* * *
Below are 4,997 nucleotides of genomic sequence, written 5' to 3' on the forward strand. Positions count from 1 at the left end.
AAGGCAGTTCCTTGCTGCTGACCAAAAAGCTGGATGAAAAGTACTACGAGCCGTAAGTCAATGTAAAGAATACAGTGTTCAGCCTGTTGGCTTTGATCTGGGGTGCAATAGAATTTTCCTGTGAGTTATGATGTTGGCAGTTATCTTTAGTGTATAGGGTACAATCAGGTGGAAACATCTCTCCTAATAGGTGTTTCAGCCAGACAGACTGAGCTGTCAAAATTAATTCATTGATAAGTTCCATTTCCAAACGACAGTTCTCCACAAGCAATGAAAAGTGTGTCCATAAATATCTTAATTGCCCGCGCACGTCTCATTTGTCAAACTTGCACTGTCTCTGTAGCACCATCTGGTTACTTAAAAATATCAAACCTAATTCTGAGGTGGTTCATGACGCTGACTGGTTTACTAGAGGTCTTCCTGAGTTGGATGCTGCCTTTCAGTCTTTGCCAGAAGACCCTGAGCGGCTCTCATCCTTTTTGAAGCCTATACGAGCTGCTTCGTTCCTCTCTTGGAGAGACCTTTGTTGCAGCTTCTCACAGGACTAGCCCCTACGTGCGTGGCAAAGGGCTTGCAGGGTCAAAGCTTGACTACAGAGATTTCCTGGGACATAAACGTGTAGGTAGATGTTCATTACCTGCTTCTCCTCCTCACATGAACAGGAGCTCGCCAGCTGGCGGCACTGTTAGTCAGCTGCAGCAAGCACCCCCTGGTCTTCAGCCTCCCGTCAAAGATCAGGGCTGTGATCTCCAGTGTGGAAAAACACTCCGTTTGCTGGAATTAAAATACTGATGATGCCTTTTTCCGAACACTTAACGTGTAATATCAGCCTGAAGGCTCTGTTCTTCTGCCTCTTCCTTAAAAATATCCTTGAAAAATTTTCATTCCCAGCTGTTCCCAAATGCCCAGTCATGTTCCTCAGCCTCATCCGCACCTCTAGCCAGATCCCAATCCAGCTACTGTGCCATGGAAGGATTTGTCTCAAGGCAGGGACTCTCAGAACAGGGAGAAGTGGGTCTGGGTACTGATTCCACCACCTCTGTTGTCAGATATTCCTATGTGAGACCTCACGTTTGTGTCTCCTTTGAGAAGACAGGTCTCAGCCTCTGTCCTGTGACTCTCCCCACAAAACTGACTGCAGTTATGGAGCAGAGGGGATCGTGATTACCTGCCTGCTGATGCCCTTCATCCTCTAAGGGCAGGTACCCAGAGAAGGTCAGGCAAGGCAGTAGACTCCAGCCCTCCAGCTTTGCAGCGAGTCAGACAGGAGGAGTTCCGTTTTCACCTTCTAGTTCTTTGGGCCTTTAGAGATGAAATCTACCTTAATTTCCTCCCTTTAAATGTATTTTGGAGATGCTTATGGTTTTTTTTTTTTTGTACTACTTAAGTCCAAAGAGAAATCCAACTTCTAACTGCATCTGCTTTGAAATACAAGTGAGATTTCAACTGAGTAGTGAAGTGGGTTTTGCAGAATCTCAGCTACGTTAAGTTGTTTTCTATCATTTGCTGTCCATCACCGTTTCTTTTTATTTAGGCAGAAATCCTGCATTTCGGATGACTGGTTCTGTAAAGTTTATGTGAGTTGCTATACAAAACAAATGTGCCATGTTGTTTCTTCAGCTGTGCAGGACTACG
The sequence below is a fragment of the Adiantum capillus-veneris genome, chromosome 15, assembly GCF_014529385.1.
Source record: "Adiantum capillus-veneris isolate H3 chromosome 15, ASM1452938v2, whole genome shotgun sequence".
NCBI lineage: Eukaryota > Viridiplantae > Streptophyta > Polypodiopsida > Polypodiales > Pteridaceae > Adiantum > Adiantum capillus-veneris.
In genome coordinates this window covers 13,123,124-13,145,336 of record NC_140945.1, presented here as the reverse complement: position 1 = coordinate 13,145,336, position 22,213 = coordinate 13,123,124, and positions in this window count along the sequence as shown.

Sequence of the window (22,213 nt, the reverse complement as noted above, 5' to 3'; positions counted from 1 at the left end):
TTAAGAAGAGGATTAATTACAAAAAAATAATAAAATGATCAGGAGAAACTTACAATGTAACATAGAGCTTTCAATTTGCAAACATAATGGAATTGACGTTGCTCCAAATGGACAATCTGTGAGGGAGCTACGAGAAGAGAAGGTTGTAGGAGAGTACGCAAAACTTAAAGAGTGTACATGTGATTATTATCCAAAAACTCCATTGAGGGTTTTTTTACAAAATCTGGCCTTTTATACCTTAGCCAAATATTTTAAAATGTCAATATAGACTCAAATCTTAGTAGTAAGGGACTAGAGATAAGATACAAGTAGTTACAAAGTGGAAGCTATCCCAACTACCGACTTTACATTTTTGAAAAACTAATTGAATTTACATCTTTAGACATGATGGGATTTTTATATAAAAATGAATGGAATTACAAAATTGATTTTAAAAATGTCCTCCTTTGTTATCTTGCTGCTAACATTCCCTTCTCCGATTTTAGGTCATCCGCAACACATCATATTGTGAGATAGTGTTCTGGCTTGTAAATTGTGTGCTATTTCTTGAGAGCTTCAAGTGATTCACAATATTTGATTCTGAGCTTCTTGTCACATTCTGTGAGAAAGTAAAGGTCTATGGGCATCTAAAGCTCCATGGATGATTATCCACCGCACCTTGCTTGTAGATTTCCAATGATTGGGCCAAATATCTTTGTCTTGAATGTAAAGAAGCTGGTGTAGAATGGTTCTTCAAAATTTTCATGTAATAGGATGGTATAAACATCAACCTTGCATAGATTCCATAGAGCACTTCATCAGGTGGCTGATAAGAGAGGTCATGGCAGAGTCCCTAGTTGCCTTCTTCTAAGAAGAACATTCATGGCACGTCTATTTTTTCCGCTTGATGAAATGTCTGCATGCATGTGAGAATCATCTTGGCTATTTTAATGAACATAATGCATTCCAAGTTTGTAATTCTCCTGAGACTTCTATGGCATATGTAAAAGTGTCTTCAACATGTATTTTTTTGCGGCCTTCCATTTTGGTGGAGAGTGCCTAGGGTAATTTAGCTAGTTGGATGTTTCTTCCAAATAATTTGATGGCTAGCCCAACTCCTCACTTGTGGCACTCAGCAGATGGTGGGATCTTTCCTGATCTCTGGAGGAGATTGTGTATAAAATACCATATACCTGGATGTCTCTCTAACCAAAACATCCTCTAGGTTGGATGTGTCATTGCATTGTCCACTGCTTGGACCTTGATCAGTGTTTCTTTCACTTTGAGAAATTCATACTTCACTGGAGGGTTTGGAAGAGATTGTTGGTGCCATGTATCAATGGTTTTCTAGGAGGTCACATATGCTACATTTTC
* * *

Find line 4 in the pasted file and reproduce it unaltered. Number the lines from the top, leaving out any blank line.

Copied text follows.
Source record: "Adiantum capillus-veneris isolate H3 chromosome 15, ASM1452938v2, whole genome shotgun sequence".